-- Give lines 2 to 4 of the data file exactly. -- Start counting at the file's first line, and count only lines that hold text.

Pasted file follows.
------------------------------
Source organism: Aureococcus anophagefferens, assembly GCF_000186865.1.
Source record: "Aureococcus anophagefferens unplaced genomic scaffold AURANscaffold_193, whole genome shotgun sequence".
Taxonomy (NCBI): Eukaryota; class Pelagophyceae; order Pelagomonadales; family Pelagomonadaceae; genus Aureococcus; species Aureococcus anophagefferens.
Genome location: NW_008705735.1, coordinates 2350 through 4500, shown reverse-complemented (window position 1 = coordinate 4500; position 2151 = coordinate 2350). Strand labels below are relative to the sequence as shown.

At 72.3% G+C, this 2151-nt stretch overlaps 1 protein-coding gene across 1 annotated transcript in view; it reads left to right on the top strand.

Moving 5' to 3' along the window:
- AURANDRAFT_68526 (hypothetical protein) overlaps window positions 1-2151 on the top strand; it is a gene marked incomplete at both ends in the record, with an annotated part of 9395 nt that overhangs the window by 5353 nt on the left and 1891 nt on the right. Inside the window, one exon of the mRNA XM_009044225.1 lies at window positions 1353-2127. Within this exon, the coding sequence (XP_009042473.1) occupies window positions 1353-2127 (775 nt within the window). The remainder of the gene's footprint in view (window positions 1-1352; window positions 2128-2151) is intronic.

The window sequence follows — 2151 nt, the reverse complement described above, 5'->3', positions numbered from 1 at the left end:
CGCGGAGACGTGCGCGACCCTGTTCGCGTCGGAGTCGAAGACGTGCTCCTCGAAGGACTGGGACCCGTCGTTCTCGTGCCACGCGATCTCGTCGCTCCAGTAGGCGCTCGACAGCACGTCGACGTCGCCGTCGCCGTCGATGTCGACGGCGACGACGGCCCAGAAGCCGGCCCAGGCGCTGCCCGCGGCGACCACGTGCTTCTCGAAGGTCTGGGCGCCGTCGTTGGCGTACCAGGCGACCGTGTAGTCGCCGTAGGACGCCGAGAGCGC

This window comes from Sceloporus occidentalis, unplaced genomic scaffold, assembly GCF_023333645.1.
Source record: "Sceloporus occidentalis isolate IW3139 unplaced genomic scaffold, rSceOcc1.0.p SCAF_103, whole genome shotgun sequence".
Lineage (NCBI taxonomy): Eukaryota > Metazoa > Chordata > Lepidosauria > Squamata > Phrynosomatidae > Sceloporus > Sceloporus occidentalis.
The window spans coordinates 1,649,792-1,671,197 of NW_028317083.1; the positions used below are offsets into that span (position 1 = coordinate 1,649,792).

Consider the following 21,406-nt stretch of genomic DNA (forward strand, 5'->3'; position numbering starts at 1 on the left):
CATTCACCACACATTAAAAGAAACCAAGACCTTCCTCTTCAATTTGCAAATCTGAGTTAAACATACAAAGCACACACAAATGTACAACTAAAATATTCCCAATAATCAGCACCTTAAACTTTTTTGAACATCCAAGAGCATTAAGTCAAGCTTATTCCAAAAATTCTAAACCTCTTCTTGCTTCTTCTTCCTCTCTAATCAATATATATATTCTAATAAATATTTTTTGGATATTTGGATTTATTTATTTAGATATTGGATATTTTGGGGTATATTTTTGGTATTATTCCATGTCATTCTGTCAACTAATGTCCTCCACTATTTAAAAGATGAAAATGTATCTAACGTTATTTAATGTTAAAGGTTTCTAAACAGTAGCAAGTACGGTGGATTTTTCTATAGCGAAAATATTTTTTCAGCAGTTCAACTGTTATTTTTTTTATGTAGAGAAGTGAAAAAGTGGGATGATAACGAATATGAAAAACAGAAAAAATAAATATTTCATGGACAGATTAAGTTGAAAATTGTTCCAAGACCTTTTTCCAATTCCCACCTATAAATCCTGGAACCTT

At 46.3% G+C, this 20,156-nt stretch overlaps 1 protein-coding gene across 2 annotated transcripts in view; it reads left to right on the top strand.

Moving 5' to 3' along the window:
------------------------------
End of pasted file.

Source record: "Aureococcus anophagefferens unplaced genomic scaffold AURANscaffold_193, whole genome shotgun sequence".
Taxonomy (NCBI): Eukaryota; class Pelagophyceae; order Pelagomonadales; family Pelagomonadaceae; genus Aureococcus; species Aureococcus anophagefferens.
Genome location: NW_008705735.1, coordinates 2350 through 4500, shown reverse-complemented (window position 1 = coordinate 4500; position 2151 = coordinate 2350). Strand labels below are relative to the sequence as shown.